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Iran calls for immediate disarmament of nuclear states

Posted by alanmirs on May 30, 2010

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May 27, 2010

Iran calls for immediate disarmament of nuclear


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Iran on Thursday urged all countries to take serious
steps to dismantle all nuclear weapons and called for setting a deadline
in this regard by the international community.

believe that nuclear disarmament and non—proliferation of weapons of
mass destruction (WMD) are a necessity in today’s world. So a time limit
is needed to be set for the elimination of nuclear weapons and this
issue has to be incorporated in the final declaration of the Nuclear
Non—proliferation Treaty (NPT) conference,” Mohammad Khazaee, Iran’s
ambassador to the UN, was quoted as saying by Fars news agency.

Mr. Khazaee said Iran, as one of the first countries to
have signed the NPT and which floated the idea of a nuke—free Middle
East in 1974, supports global denuclearisation as well as free access to
peaceful nuclear technology.

He said Iran calls for
removal of all WMD from across the globe.

The UN
General Assembly had approved a draft resolution proposed by Iran on
nuclear disarmament in October 2009, amid strong opposition by the US,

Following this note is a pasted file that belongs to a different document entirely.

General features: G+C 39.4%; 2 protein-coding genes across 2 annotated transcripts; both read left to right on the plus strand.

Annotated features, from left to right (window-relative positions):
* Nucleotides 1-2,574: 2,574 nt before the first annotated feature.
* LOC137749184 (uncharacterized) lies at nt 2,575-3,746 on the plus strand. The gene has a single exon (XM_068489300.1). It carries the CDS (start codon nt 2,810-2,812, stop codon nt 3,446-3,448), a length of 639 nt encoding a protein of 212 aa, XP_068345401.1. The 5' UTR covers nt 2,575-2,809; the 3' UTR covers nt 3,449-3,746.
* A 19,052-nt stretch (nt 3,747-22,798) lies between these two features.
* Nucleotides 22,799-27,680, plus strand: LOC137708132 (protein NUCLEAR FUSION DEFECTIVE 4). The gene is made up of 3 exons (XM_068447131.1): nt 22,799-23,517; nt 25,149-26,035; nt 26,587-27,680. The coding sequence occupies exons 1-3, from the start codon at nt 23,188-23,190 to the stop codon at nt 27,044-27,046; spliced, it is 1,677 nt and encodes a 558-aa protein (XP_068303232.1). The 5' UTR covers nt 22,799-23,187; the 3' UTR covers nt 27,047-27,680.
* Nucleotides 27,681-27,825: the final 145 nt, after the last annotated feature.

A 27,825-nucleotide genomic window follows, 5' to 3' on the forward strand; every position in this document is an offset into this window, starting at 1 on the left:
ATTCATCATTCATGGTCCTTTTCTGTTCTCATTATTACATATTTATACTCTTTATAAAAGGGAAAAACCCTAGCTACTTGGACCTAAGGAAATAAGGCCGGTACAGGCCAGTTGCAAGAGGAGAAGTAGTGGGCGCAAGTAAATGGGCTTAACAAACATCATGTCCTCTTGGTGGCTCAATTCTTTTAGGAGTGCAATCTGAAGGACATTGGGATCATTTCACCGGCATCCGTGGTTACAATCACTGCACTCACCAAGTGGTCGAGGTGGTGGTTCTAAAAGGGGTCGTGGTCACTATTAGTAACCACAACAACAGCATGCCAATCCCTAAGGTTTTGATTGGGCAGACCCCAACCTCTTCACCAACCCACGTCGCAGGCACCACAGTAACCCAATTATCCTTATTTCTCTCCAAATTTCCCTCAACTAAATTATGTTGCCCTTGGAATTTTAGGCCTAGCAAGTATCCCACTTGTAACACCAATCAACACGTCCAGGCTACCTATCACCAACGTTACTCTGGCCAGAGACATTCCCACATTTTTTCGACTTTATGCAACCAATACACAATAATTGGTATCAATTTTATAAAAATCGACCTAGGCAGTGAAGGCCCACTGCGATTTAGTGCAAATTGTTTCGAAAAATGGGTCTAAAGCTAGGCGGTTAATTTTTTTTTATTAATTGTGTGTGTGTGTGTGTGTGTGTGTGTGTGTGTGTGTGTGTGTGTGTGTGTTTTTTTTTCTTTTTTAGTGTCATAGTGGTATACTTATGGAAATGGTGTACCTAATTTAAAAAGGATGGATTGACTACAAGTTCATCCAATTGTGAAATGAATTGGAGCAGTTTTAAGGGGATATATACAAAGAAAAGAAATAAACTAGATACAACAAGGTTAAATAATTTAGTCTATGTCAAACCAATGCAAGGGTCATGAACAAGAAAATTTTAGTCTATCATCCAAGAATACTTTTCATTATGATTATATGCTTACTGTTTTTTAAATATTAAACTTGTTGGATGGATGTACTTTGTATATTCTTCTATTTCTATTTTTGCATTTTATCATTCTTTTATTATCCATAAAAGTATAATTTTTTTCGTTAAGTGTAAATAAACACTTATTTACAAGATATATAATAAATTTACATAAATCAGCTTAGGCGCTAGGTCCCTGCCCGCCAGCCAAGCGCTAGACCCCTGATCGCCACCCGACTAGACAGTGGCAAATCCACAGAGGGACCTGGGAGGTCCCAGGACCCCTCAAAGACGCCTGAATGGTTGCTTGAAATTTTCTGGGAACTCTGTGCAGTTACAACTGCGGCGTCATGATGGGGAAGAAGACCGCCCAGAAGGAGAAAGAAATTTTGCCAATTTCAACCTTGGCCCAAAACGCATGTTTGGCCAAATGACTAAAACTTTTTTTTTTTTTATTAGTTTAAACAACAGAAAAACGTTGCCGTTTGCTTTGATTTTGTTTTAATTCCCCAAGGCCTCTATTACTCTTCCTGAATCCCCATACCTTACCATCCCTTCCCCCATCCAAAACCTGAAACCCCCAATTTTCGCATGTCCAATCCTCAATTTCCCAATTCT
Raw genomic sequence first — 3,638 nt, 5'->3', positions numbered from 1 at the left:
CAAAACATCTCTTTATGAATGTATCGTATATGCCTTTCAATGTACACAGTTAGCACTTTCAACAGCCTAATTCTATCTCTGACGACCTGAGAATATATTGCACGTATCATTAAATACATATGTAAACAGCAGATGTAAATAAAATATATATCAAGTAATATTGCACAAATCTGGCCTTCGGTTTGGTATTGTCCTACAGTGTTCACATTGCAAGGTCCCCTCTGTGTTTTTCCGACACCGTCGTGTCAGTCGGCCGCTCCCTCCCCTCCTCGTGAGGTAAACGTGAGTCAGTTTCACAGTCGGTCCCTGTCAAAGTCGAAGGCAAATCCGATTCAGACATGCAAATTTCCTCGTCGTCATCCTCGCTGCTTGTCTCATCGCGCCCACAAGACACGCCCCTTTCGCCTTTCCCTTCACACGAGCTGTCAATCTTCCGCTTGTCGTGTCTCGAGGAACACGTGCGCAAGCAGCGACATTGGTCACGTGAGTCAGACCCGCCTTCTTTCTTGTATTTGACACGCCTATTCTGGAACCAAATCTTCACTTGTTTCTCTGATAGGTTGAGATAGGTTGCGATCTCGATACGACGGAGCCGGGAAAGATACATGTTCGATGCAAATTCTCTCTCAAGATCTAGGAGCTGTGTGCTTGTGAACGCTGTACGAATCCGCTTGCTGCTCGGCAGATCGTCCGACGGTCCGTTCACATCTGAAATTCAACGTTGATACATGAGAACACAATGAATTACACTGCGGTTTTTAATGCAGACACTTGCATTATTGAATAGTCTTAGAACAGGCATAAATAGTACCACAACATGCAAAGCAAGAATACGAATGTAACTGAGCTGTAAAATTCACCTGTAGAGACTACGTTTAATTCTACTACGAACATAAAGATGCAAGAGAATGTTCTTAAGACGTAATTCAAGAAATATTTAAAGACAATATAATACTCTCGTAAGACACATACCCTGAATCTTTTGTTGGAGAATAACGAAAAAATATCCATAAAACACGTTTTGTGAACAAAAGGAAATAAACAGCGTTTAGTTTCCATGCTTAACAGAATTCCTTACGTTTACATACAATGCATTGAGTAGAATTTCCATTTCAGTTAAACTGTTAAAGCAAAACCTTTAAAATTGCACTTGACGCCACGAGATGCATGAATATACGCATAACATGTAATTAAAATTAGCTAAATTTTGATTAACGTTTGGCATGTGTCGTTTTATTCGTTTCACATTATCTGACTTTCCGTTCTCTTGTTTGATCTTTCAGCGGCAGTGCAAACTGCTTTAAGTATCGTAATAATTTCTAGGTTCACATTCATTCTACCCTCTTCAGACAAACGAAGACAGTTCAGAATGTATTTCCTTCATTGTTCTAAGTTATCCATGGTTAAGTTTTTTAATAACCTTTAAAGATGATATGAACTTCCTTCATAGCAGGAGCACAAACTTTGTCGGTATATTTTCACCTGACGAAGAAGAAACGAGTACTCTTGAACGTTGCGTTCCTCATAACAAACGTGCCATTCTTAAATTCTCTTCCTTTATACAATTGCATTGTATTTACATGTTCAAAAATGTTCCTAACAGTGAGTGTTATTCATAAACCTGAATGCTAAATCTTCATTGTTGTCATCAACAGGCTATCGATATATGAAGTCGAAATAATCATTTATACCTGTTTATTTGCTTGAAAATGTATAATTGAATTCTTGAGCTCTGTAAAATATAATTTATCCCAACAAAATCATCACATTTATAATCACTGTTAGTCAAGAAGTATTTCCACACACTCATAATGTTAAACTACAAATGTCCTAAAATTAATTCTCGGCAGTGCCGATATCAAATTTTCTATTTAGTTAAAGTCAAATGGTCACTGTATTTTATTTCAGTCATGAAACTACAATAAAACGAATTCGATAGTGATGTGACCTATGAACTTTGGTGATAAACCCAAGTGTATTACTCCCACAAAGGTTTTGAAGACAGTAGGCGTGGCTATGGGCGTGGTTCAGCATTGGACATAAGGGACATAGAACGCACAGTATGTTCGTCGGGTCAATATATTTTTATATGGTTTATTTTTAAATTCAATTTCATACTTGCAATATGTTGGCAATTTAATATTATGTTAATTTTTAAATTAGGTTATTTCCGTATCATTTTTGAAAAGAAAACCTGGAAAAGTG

Britain, France, Israel.

The resolution ratified in
the first committee of the UN General Assembly calls on all countries to
annihilate their nuclear weapons under the supervision of international
bodies. It also urged Israel to join the NPT and allow the
International Atomic Energy Agency (IAEA) to inspect its nuclear

More than 100 countries, including
non—nuclear members of the Non—Aligned Movement (NAM), voted for the

Tehran also held a conference on nuclear
disarmament in April, which was attended by foreign ministers and
nuclear experts from 60 countries.

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Israel was the big loser in the nuclear review conference in New York – and Iran the big winner.

Posted by alanmirs on May 29, 2010

Iran narrowly wins UN nuclear battle

Page last updated at 13:23 GMT, Saturday, 29
May 2010 14:23 UK

By Paul
World affairs correspondent, BBC
News website
Iranian President Mahmoud Ahmadinejad Mahmoud Ahmadinejad may see the meeting as a diplomatic

Israel was the big loser in the nuclear review conference
in New York – and Iran the big winner.

The cause of nuclear non-proliferation was haltingly served in that the
conference did reach a consensus, unlike the last time, and a number of
watered-down measures were agreed to seek ways of strengthening the nuclear
Non-Proliferation Treaty (NPT). But overall, there was not the decisive
strengthening that some states wanted.

Instead, governments rallied round one objective – the concept of a nuclear
weapons-free zone in the Middle East. This was first called for 15 years ago but
until now neglected.

To its annoyance, Israel found that the US did not block a proposal to hold a
one-off conference in 2012 on setting up such a zone. In addition Israel was
named for not being a party to the treaty and for not having its nuclear
activities under international inspection. Being named like this is always
regarded as a diplomatic defeat.

It will produce further soul-searching about the relationship between Israel
and the US administration of President Barack Obama, which has often been tense
and which will now be more so. Israel has already denounced the agreement as

Mr Obama came out with a statement afterwards that spoke of the US being